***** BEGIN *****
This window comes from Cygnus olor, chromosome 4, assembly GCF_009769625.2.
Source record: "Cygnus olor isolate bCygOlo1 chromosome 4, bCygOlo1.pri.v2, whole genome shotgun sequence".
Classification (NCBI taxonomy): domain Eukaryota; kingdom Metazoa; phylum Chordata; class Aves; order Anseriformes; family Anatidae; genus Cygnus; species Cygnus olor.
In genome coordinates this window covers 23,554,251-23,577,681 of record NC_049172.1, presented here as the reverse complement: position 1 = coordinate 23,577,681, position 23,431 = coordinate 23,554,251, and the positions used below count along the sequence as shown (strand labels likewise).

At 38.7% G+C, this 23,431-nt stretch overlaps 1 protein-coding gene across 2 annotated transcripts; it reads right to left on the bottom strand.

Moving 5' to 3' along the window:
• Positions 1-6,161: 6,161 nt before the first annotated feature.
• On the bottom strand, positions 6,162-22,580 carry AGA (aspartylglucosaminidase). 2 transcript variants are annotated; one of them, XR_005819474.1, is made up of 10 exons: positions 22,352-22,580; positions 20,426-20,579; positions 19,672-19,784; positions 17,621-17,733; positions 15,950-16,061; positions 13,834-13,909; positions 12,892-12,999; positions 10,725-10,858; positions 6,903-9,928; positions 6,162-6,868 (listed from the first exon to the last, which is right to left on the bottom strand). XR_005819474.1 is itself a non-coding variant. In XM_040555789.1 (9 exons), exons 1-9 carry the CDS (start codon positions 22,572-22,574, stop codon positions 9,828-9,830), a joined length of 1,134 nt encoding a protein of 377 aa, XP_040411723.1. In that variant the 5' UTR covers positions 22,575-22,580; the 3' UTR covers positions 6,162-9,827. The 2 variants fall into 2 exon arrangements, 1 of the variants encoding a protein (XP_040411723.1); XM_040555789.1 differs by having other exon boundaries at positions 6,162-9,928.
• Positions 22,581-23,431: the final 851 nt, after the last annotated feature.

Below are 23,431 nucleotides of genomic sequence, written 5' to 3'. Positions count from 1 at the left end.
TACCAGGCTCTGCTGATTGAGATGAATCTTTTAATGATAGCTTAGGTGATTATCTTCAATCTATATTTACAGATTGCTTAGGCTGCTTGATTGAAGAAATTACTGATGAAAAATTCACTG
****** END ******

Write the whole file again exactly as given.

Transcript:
This window comes from Cygnus olor, chromosome 4, assembly GCF_009769625.2.
Source record: "Cygnus olor isolate bCygOlo1 chromosome 4, bCygOlo1.pri.v2, whole genome shotgun sequence".
Classification (NCBI taxonomy): domain Eukaryota; kingdom Metazoa; phylum Chordata; class Aves; order Anseriformes; family Anatidae; genus Cygnus; species Cygnus olor.
In genome coordinates this window covers 23,554,251-23,577,681 of record NC_049172.1, presented here as the reverse complement: position 1 = coordinate 23,577,681, position 23,431 = coordinate 23,554,251, and the positions used below count along the sequence as shown (strand labels likewise).

At 38.7% G+C, this 23,431-nt stretch overlaps 1 protein-coding gene across 2 annotated transcripts; it reads right to left on the bottom strand.

Moving 5' to 3' along the window:
• Positions 1-6,161: 6,161 nt before the first annotated feature.
• On the bottom strand, positions 6,162-22,580 carry AGA (aspartylglucosaminidase). 2 transcript variants are annotated; one of them, XR_005819474.1, is made up of 10 exons: positions 22,352-22,580; positions 20,426-20,579; positions 19,672-19,784; positions 17,621-17,733; positions 15,950-16,061; positions 13,834-13,909; positions 12,892-12,999; positions 10,725-10,858; positions 6,903-9,928; positions 6,162-6,868 (listed from the first exon to the last, which is right to left on the bottom strand). XR_005819474.1 is itself a non-coding variant. In XM_040555789.1 (9 exons), exons 1-9 carry the CDS (start codon positions 22,572-22,574, stop codon positions 9,828-9,830), a joined length of 1,134 nt encoding a protein of 377 aa, XP_040411723.1. In that variant the 5' UTR covers positions 22,575-22,580; the 3' UTR covers positions 6,162-9,827. The 2 variants fall into 2 exon arrangements, 1 of the variants encoding a protein (XP_040411723.1); XM_040555789.1 differs by having other exon boundaries at positions 6,162-9,928.
• Positions 22,581-23,431: the final 851 nt, after the last annotated feature.

Below are 23,431 nucleotides of genomic sequence, written 5' to 3'. Positions count from 1 at the left end.
TACCAGGCTCTGCTGATTGAGATGAATCTTTTAATGATAGCTTAGGTGATTATCTTCAATCTATATTTACAGATTGCTTAGGCTGCTTGATTGAAGAAATTACTGATGAAAAATTCACTG